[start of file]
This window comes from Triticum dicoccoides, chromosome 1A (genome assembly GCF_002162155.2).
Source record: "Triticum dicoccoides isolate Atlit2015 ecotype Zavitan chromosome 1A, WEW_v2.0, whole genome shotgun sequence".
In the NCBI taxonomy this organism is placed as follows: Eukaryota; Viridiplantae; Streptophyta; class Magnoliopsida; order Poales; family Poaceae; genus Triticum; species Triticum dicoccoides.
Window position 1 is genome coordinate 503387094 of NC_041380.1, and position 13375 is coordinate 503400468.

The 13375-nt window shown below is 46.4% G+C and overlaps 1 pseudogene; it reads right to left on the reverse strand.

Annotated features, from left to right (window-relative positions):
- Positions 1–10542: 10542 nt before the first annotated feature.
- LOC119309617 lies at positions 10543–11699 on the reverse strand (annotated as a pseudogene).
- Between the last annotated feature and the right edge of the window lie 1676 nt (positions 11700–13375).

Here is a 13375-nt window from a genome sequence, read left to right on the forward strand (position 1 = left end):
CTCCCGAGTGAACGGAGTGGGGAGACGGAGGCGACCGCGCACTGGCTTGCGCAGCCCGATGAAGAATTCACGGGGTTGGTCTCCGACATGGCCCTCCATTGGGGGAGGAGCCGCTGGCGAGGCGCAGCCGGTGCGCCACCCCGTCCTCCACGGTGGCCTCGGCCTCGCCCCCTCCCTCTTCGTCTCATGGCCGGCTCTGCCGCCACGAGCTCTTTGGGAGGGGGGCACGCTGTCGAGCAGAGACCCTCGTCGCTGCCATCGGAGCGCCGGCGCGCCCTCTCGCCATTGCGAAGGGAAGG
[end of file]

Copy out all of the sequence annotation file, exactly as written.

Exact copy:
This window comes from Triticum dicoccoides, chromosome 1A (genome assembly GCF_002162155.2).
Source record: "Triticum dicoccoides isolate Atlit2015 ecotype Zavitan chromosome 1A, WEW_v2.0, whole genome shotgun sequence".
In the NCBI taxonomy this organism is placed as follows: Eukaryota; Viridiplantae; Streptophyta; class Magnoliopsida; order Poales; family Poaceae; genus Triticum; species Triticum dicoccoides.
Window position 1 is genome coordinate 503387094 of NC_041380.1, and position 13375 is coordinate 503400468.

The 13375-nt window shown below is 46.4% G+C and overlaps 1 pseudogene; it reads right to left on the reverse strand.

Annotated features, from left to right (window-relative positions):
- Positions 1–10542: 10542 nt before the first annotated feature.
- LOC119309617 lies at positions 10543–11699 on the reverse strand (annotated as a pseudogene).
- Between the last annotated feature and the right edge of the window lie 1676 nt (positions 11700–13375).

Here is a 13375-nt window from a genome sequence, read left to right on the forward strand (position 1 = left end):
CTCCCGAGTGAACGGAGTGGGGAGACGGAGGCGACCGCGCACTGGCTTGCGCAGCCCGATGAAGAATTCACGGGGTTGGTCTCCGACATGGCCCTCCATTGGGGGAGGAGCCGCTGGCGAGGCGCAGCCGGTGCGCCACCCCGTCCTCCACGGTGGCCTCGGCCTCGCCCCCTCCCTCTTCGTCTCATGGCCGGCTCTGCCGCCACGAGCTCTTTGGGAGGGGGGCACGCTGTCGAGCAGAGACCCTCGTCGCTGCCATCGGAGCGCCGGCGCGCCCTCTCGCCATTGCGAAGGGAAGG